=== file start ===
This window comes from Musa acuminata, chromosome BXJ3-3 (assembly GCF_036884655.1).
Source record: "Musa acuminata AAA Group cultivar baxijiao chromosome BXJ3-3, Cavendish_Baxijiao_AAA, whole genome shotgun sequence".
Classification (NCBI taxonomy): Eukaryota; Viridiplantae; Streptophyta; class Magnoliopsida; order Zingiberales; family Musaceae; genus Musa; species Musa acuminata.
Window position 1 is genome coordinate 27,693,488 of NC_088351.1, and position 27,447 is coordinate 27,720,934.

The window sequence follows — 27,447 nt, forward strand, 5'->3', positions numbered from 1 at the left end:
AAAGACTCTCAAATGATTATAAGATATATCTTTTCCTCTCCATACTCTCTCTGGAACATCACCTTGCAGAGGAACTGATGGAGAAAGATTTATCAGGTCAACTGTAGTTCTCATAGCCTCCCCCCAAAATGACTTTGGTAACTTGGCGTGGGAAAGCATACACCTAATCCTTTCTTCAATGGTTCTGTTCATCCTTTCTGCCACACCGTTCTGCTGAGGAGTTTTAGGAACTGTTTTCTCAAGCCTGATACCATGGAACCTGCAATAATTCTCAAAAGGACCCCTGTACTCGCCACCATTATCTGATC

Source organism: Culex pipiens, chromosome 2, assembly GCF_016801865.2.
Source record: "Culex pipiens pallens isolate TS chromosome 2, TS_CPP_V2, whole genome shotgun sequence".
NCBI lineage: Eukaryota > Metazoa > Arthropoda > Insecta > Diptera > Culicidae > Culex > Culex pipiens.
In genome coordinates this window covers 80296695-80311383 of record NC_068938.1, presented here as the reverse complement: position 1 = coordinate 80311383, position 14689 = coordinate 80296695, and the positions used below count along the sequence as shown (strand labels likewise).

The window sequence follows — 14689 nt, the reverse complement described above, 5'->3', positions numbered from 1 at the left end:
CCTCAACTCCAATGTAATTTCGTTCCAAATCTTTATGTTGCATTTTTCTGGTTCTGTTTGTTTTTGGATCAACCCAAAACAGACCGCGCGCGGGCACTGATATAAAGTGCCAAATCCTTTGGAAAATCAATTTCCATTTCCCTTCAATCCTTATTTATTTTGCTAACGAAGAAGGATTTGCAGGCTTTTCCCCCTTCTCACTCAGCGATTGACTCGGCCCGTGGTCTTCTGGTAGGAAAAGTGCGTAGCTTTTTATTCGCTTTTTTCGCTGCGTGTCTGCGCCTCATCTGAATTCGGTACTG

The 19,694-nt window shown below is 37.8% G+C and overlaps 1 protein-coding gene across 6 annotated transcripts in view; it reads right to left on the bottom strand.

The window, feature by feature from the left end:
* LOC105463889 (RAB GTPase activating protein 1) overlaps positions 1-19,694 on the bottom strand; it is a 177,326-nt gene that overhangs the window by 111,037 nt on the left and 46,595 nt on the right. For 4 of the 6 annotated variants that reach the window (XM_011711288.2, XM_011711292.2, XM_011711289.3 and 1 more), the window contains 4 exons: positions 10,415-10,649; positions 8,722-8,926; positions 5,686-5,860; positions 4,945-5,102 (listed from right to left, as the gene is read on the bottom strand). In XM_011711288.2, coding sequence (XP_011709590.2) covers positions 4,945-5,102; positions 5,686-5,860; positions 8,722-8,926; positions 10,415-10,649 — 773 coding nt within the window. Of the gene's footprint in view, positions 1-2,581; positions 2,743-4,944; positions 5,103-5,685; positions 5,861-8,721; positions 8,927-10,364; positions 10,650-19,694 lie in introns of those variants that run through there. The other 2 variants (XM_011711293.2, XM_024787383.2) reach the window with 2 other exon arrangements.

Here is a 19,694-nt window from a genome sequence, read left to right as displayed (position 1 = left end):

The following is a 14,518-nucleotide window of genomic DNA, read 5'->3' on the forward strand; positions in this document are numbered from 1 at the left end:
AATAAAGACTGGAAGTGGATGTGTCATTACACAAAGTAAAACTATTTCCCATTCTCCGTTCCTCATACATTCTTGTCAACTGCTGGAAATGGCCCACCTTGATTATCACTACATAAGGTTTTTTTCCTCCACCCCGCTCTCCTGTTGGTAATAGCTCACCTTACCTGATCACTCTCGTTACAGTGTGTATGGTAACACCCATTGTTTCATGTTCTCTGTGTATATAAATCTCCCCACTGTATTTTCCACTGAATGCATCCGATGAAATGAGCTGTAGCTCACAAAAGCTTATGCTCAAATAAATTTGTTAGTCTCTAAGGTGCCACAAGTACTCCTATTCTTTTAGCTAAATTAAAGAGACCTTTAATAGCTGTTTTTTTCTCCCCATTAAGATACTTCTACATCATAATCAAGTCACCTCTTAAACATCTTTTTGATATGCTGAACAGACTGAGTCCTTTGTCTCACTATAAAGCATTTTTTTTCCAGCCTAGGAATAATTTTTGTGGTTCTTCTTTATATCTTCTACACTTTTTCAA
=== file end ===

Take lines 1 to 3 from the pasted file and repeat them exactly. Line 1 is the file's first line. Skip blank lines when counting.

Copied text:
This window comes from Musa acuminata, chromosome BXJ3-3 (assembly GCF_036884655.1).
Source record: "Musa acuminata AAA Group cultivar baxijiao chromosome BXJ3-3, Cavendish_Baxijiao_AAA, whole genome shotgun sequence".
Classification (NCBI taxonomy): Eukaryota; Viridiplantae; Streptophyta; class Magnoliopsida; order Zingiberales; family Musaceae; genus Musa; species Musa acuminata.